(677e) Study on Ozone Formation Characterization during the Flaring of Chemical Plant Shutdown for Proactive Flare Minimization and Air-Quality Control

Authors: 
Ge, S., China University of Mining & Technology
Wang, S., Lamar University
Xu, Q., Lamar University
Ho, T., Lamar University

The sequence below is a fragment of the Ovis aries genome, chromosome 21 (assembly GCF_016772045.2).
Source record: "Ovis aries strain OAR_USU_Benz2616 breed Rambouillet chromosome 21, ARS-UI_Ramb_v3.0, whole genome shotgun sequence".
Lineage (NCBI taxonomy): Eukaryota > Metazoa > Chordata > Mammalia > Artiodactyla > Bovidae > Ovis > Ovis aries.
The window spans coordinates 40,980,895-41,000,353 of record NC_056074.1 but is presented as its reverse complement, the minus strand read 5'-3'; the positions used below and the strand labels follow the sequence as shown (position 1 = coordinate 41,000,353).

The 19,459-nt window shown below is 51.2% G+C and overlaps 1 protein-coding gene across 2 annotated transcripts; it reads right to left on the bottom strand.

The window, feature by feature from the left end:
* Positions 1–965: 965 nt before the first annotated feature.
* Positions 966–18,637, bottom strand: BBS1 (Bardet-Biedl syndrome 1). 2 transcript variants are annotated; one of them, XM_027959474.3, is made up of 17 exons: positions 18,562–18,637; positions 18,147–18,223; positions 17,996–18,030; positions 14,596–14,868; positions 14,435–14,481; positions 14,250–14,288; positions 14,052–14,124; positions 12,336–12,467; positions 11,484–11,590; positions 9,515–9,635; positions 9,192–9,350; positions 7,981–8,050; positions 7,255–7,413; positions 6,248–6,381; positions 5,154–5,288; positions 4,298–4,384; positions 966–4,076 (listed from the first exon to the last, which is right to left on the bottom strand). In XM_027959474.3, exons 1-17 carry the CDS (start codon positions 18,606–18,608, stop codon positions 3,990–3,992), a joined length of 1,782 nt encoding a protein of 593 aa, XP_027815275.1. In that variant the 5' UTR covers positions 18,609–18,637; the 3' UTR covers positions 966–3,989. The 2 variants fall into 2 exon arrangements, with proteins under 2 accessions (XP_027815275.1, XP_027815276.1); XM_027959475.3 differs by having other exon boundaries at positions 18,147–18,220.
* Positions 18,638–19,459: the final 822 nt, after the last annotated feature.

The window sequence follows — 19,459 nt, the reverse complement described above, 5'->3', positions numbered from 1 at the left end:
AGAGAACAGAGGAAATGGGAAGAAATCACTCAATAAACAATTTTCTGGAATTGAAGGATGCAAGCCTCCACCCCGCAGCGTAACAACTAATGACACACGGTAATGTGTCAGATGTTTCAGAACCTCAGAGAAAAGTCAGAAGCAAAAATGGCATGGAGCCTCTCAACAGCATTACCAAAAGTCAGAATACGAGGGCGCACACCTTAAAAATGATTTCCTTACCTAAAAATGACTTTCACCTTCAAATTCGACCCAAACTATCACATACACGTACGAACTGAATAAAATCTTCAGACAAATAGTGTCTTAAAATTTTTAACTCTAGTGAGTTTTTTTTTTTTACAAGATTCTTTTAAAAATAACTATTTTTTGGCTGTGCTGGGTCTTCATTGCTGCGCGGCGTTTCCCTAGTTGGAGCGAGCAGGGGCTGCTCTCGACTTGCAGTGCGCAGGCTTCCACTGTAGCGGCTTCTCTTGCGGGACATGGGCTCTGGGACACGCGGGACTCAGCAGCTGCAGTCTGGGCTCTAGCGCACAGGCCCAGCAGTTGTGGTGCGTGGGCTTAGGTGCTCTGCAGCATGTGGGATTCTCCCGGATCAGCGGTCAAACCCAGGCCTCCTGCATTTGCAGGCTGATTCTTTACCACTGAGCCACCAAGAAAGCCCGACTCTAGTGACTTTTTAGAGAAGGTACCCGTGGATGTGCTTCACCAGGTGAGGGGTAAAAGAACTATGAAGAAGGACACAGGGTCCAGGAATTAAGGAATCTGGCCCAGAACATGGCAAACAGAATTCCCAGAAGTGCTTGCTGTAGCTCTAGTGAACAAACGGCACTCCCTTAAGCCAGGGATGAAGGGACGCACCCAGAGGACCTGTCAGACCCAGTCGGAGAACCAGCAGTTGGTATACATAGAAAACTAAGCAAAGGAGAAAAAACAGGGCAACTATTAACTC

Flaring is a necessary measure for chemical plant safety. However, the industrial flaring generates large amounts of VOCs and NOx, which could transiently aggravate regional ozone concentrations in the presence of sunlight that could affect on human health and negative societal impacts. Note that VOCs from the flaring of chemical plant shutdown mainly consist of ethylene, ethane, propylene, propane and other hydrocarbons, which have the different potential for ozone formation. So, it is important to know that the sensitivity and contribution of the regional ozone impact due to the different chemical species from the flaring of chemical plant shutdown. In this paper, plant-wide dynamic simulations for plant shutdown flare emissions with regional air-quality modeling were coupled together to quantify the air-quality impact (i.e., ozone concentration) due to the different chemical species. Also, deep insights of the ozone formation characterization are provided for proactive air-quality control and optimal flare minimization. Case studies indicate that ethylene and propylene are main species for ozone formation during the flaring of chemical plant shutdown, which accounts for 58.8 % and 23.1 % ozone formation potential, respectively. Thus, it becomes more important and attractive for the industry from the viewpoint of ozone pollution control to make flare minimization strategies by recycling the ethylene and propylene instead of all chemicals, which can save lots of resources and achieve the cost-effective strategies for air-quality control. This study could provide valuable and quantitative support for both the industry and environmental agencies on developing proactive and optimal flare minimization strategies in the future.